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Twenty-First-Century Feminisms in Children's and Adolescent Literature$
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Roberta Seelinger Trites

Print publication date: 2018

Print ISBN-13: 9781496813800

Published to University Press of Mississippi: May 2019

DOI: 10.14325/mississippi/9781496813800.001.0001

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Intersectionalities and Multiplicities

Intersectionalities and Multiplicities

Race and Materiality in Literature for the Young

(p.31) Chapter 2 Intersectionalities and Multiplicities
Twenty-First-Century Feminisms in Children's and Adolescent Literature

Roberta Seelinger Trites

University Press of Mississippi

This chapter uses Michael Hames-García’s concept of “multiplicity,” which builds on the concept of intersectionality from Critical Race Theory. Intersectionality involves awareness of the ways that forms of oppression intersect to increase oppression; multiplicity acknowledges the ongoing and continuous nature of social identities and how they define one another. Maria Nikolajeva’s concept of aetonormativity—age-based norms—is another form of multiplicity that affects all children and adolescents. Chapter 2 thus explores the multiplicities, including aetonormativity, that foreground ideologically the multiplicities involved in being a person of color, young, and female in five narratives: Christopher Paul Curtis’s The Mighty Miss Malone, Pam Muñoz Ryan’s Becoming Naomi Léon, Phillip Hoose’s Claudette Colvin: Twice Toward Justice, Jacqueline Woodson’s Brown Girl Dreaming, and Sherri L. Smith’s Flygirl.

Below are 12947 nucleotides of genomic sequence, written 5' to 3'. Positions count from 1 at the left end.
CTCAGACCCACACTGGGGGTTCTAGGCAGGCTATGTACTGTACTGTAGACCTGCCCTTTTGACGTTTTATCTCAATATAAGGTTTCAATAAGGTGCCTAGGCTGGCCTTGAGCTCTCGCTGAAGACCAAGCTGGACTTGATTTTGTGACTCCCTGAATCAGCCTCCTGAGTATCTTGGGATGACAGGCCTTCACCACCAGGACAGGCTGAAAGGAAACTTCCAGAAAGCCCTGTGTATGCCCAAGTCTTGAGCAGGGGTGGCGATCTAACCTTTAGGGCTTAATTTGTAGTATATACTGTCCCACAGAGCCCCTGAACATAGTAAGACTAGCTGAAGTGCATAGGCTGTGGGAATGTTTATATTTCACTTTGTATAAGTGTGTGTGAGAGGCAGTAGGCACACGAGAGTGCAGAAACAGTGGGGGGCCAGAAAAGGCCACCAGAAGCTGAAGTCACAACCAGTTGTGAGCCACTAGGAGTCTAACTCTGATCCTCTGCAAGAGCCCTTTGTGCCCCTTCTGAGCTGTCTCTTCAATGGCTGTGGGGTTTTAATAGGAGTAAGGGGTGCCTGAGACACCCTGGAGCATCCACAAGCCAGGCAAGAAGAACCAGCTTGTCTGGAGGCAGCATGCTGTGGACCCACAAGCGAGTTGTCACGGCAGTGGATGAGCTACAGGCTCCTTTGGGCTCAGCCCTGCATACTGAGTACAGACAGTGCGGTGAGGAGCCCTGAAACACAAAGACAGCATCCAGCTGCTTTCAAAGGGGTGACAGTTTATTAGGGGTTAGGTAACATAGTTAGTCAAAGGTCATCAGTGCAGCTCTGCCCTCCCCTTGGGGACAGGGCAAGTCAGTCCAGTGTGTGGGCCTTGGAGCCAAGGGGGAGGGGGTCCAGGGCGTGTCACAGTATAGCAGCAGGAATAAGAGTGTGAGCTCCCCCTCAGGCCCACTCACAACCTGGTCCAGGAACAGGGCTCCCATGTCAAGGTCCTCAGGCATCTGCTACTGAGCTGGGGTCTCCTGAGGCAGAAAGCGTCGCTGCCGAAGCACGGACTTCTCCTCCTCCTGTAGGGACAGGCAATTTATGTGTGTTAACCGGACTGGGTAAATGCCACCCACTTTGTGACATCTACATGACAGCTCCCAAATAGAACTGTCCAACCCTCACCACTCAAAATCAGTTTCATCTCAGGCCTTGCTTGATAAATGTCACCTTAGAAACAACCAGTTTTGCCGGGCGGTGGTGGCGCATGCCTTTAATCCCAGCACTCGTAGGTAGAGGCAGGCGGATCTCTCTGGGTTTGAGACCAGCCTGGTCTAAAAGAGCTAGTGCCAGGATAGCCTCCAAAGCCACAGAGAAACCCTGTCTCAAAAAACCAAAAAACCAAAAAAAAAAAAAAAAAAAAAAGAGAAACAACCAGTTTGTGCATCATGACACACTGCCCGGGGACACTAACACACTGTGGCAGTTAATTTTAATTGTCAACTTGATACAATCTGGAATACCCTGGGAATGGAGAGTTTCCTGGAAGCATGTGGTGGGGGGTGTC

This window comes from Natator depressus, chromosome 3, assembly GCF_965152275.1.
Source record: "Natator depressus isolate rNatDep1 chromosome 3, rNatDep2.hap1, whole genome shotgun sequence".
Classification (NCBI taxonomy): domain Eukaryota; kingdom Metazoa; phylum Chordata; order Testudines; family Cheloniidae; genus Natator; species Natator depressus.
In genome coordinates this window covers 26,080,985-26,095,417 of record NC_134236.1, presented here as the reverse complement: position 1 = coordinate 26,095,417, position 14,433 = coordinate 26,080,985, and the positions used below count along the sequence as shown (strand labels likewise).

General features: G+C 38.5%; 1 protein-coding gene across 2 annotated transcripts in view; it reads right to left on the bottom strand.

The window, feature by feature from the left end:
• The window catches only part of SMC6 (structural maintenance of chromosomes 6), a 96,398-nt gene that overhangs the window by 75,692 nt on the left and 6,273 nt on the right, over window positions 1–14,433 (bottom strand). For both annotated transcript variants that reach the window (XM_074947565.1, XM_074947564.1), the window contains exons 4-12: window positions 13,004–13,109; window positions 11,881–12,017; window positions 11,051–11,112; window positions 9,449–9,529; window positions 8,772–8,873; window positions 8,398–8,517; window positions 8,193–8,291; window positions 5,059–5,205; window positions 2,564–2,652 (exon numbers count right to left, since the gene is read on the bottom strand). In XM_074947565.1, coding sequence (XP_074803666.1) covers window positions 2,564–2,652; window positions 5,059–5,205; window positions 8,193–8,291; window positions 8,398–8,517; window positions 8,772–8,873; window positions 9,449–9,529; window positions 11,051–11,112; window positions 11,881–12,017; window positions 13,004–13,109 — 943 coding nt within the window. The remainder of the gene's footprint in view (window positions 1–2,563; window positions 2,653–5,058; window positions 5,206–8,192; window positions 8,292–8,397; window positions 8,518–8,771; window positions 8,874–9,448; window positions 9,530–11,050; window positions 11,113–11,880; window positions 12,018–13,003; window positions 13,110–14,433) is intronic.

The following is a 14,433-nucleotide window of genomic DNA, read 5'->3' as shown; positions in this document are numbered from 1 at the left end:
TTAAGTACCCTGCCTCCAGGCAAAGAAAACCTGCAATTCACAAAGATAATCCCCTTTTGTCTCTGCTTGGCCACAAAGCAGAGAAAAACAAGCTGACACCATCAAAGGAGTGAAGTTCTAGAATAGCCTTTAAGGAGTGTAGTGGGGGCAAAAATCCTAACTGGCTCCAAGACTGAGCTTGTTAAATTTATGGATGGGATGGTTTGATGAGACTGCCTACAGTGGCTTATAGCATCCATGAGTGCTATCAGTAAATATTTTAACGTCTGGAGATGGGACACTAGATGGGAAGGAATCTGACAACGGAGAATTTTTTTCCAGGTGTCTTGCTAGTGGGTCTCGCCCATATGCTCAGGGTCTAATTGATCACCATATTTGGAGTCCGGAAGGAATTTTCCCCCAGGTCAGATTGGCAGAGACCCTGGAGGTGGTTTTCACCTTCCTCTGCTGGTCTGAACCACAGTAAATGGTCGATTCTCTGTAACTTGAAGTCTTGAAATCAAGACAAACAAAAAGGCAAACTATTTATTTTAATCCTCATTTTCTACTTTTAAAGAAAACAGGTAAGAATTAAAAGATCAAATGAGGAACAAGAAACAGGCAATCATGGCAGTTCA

Keywords:   Intersectionality, Multiplicity, Brown Girl Dreaming, Claudette Colvin, Flygirl

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